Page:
tax breaks not answer for kids TV
By Kate Bulkley
For Broadcast July 19, 2007
Ofcom's chief executive Ed Richards is not convinced that measures like subsidies, tax breaks or quotas are the key to revitalising the kids TV sector.
Ofcom has already acknowledged that funding for first-run, UK originated children's programming has fallen by a third in real terms over the last decade, underlying the difficulties facing kids TV.
However, speaking to the Broadcasting Press Guild on July 18, Richards said "short term measures" like tax breaks were "dangerous" because they potentially skew the market. He also said that any decision on how to fund kid's production outside of the BBC's licence fee would have to involve government.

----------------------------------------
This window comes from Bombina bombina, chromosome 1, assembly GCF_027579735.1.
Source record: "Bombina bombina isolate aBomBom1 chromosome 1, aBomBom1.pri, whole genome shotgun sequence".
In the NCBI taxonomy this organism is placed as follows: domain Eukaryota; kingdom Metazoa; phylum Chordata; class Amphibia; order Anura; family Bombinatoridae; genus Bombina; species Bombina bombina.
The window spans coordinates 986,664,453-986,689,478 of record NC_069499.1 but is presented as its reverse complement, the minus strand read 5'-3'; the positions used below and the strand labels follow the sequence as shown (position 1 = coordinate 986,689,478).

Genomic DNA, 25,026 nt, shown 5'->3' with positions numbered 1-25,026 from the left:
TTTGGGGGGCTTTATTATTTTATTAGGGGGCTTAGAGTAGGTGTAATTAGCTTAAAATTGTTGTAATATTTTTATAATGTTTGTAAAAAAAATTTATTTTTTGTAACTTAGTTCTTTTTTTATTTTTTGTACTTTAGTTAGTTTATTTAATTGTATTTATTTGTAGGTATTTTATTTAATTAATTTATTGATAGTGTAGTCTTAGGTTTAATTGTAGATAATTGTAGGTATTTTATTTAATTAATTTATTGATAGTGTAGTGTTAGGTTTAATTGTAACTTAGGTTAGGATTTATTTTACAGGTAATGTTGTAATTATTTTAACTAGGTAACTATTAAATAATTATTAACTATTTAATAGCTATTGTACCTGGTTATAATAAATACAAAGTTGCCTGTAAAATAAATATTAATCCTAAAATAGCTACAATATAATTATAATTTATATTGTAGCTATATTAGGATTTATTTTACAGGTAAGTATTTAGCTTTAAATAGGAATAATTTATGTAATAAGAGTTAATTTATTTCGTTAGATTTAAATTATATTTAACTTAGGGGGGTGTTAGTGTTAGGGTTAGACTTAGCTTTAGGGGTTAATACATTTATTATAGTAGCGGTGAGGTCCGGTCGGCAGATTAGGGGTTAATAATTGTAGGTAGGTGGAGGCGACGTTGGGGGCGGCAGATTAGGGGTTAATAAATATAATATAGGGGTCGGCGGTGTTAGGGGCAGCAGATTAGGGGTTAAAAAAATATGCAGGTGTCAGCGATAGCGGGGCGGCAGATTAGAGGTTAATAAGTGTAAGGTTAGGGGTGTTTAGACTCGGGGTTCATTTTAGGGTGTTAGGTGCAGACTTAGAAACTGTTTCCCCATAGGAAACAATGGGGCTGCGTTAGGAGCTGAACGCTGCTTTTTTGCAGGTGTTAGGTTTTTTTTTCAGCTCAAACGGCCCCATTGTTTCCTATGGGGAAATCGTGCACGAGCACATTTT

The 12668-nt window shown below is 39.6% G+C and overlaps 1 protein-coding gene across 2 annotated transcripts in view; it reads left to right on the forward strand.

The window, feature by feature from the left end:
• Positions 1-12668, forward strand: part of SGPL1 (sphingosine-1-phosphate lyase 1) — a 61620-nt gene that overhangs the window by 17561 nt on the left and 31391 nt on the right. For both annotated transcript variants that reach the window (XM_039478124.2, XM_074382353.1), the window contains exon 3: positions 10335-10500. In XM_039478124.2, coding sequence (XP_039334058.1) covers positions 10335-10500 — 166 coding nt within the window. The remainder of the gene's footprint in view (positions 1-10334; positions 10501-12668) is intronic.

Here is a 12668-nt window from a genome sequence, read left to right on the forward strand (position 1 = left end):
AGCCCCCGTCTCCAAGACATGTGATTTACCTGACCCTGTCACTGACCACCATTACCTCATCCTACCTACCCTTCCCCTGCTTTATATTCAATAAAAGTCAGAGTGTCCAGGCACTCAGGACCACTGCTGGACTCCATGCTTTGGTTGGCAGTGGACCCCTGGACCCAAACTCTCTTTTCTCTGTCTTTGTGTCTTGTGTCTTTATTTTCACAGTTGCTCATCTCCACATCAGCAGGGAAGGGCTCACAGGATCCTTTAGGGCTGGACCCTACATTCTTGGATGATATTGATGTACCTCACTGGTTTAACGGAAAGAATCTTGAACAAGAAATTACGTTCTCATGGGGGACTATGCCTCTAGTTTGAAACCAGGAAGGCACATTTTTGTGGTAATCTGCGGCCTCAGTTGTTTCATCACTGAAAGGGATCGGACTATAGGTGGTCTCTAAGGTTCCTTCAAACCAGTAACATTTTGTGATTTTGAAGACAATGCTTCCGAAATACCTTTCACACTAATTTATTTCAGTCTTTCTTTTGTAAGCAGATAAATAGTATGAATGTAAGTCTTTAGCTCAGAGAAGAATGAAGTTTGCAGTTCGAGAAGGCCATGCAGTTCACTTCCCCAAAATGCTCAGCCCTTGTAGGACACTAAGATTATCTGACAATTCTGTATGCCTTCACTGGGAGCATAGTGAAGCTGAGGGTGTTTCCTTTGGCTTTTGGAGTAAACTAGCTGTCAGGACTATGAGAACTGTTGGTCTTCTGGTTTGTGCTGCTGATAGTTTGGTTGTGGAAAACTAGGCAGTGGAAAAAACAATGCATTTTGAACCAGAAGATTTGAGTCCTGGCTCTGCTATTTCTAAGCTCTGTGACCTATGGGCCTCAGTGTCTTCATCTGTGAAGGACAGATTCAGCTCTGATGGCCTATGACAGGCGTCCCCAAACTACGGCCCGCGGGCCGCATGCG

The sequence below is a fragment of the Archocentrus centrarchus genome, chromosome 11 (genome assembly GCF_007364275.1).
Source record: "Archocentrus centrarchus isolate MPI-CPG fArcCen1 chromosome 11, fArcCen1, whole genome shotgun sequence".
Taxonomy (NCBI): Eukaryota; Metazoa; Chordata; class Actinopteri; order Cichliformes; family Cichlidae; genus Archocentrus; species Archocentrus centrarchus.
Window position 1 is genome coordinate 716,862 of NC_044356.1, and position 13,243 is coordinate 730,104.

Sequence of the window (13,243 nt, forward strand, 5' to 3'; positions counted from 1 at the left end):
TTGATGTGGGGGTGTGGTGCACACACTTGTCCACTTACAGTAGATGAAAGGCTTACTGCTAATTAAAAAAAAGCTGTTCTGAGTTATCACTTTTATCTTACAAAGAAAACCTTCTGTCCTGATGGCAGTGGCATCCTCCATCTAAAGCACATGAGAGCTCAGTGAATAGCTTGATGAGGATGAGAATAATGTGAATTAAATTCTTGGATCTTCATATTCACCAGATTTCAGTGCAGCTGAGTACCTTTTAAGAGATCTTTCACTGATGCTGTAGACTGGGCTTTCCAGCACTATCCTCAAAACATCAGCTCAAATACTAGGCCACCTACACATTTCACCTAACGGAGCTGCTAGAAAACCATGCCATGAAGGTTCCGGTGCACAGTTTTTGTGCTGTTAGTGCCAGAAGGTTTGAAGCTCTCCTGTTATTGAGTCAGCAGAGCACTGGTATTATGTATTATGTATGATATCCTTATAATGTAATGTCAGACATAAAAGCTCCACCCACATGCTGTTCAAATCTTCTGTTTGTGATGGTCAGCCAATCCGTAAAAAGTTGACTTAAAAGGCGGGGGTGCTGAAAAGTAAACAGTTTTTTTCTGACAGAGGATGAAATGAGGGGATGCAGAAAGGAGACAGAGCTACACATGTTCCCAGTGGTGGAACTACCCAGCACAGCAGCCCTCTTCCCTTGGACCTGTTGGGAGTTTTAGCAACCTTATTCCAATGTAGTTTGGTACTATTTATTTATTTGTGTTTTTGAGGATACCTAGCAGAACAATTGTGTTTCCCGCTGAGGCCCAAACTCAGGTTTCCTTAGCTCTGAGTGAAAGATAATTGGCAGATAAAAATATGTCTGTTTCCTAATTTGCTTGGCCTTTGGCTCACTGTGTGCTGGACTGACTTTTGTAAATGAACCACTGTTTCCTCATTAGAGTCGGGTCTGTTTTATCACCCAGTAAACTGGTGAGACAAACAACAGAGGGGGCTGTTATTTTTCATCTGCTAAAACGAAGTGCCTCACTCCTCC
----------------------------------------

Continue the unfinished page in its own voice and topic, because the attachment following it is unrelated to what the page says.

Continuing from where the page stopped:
"This is not just an Ofcom decision," said Richards. "It's about what we want as a society, because as soon as you get into who's paying for something, then you're into government." Ofcom has pulled forward by nearly a year the PSB Review which will include a look at the question of who should be providing locally-made kid's TV besides the BBC.
"We as a society may decide that the BBC is doing a great job, but my instinct is to be nervous about that. My instinct is that the BBC is as its best when it's got somebody else saying 'we can do this really well too'. Competition stimulates creativity, innovation and it adds a different perspective."
Richards acknowledged the kid's programming issue was "a very serious question" but he also said that overall production has not really declined thanks to increased children's output from the BBC, particularly Cbeebies and CBBC plus online kid's content.
"It is tough out there but one shouldn't go overboard on this," said Richards. "Actually the volume of output is reasonably level."